Amendments registered to citizenship bill

Kathmandu, August 17

Fifty-eight lawmakers of the Parliament have registered 22 amendments to the Nepal Citizenship (Amendment) Bill and most of them have sought removal of the provision in the bill that requires mothers to name fathers of their children.

Some lawmakers have sought incorporation of provisions in the bill that will remove the requirement for foreign women married to Nepali men to submit evidence of renunciation of their citizenship within six months. Other lawmakers have, however, proposed that the six-month period be changed to one year.

The 72-hour deadline for registering amendments to the bill ended today.

Lawmakers Krishna Bhakta Pokharel, Ganesh Pahadi, Indu Kumari Sharma, Tulsi Thapa and Dila Sangroula have registered amendments seeking one year for foreign women married to Nepali men to submit evidence of renunciation of their citizenship.

Lawmakers Gagan Thapa and Laxman Lal Karna, on the other hand, registered amendment stating that it should be left on the foreigner married to a Nepali man when to show evidence of renouncement of her citizenship. Thapa said National Citizenship Archive should be created to check citizenship fraud. “If any foreign woman married to a Nepali man gives false details, then such a mechanism can be activated to take action against her,” he added.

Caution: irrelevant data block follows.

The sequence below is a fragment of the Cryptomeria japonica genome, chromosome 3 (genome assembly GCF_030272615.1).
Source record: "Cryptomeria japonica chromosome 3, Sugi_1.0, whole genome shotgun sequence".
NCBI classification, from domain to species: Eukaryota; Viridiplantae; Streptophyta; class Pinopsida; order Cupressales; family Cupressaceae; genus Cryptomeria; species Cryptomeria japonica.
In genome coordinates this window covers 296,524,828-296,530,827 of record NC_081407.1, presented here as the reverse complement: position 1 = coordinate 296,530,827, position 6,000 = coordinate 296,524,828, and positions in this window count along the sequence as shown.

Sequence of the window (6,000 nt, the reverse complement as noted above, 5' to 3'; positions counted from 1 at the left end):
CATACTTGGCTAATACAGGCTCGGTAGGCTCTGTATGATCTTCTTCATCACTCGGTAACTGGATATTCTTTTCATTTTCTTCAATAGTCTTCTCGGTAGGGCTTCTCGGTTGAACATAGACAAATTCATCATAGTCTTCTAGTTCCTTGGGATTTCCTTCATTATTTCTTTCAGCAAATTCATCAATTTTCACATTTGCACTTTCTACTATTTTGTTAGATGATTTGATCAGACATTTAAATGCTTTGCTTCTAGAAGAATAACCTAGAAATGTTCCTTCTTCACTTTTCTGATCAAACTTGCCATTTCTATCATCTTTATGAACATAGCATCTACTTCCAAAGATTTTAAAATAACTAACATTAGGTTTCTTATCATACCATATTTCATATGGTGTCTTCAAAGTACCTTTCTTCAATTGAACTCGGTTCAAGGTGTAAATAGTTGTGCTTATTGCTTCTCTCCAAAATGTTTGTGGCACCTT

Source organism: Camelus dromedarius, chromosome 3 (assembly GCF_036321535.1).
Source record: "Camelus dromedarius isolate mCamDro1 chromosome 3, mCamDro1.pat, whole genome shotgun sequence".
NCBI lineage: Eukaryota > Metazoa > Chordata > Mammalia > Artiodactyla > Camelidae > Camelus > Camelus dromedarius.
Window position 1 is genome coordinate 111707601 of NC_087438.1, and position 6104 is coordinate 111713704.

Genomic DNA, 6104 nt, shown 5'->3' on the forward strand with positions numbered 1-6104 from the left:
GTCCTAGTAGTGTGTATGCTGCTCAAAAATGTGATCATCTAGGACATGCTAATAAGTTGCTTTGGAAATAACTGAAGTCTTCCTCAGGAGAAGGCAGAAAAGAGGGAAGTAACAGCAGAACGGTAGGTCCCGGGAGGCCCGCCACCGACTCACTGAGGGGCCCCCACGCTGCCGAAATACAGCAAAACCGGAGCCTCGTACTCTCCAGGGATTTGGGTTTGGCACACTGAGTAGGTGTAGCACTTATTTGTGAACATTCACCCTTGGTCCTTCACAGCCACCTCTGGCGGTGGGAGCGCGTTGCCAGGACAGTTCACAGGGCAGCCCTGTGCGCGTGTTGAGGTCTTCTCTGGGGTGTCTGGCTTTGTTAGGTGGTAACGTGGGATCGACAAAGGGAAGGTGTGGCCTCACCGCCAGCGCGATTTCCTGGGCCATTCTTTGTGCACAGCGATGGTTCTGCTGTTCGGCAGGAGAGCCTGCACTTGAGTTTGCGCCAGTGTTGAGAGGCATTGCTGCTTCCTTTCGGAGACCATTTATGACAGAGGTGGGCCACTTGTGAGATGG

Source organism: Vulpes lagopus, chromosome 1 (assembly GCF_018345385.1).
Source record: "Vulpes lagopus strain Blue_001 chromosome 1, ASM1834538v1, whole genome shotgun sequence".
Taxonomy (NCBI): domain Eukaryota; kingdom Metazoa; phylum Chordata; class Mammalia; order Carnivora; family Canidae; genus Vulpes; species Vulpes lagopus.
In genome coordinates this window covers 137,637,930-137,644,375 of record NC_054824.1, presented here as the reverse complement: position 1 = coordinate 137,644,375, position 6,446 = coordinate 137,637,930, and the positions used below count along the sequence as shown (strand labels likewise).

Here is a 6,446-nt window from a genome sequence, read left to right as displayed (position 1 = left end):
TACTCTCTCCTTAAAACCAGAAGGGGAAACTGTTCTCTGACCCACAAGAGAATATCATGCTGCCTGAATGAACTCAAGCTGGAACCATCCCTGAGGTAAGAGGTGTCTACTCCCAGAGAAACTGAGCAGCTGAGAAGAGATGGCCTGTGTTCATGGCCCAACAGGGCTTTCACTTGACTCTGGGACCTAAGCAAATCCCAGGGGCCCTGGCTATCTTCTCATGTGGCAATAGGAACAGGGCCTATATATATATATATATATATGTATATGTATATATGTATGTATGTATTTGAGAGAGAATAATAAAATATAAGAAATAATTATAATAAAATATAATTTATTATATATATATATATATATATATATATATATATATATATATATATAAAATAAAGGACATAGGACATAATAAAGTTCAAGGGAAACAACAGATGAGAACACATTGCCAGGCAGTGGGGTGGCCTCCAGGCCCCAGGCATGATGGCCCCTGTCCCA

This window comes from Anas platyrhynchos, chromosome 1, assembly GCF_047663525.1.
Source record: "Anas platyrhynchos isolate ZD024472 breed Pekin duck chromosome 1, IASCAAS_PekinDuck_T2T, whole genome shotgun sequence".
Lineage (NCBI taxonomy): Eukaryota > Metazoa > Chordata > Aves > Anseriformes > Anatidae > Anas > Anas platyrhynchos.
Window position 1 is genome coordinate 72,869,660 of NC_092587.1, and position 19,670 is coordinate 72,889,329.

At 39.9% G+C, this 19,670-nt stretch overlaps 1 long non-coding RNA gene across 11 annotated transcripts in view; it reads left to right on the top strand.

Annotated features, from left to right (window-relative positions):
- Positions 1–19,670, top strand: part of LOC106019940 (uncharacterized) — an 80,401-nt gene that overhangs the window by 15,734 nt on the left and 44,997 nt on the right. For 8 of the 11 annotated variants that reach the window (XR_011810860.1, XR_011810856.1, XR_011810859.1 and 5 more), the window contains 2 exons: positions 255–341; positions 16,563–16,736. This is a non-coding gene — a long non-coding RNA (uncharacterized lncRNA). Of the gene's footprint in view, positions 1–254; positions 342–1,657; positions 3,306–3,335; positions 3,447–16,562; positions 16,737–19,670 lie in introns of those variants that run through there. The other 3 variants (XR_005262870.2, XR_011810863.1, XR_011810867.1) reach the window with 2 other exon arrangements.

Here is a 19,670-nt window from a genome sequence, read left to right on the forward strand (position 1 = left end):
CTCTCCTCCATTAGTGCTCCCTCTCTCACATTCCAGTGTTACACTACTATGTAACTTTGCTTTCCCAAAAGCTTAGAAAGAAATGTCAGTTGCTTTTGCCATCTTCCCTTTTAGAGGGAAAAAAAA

Karna also said it was unnecessary to have a timeframe for submitting evidence of renouncement of citizenship. “Affidavit of foreigners married to Nepali men stating that they are no longer citizens of their birth country should be enough ground for Nepali authorities to grant them naturalised citizenship on grounds of their marriage to Nepali men,” he added.

Lawmakers Sujata Pariyar and Asha Kumar BK said Dalits should be allowed to change their surnames because some Dalit members feared discrimination and did not want to mention their surnames. “Some Dalits fear that if they are required to write their original surnames they will be looked down in society,” she added.

Lawmaker Krishna Bhakta Pokharel said he sought incorporation of a provision that could allow distribution of non-resident Nepali cards to people from Nepali diplomatic missions and district administration offices.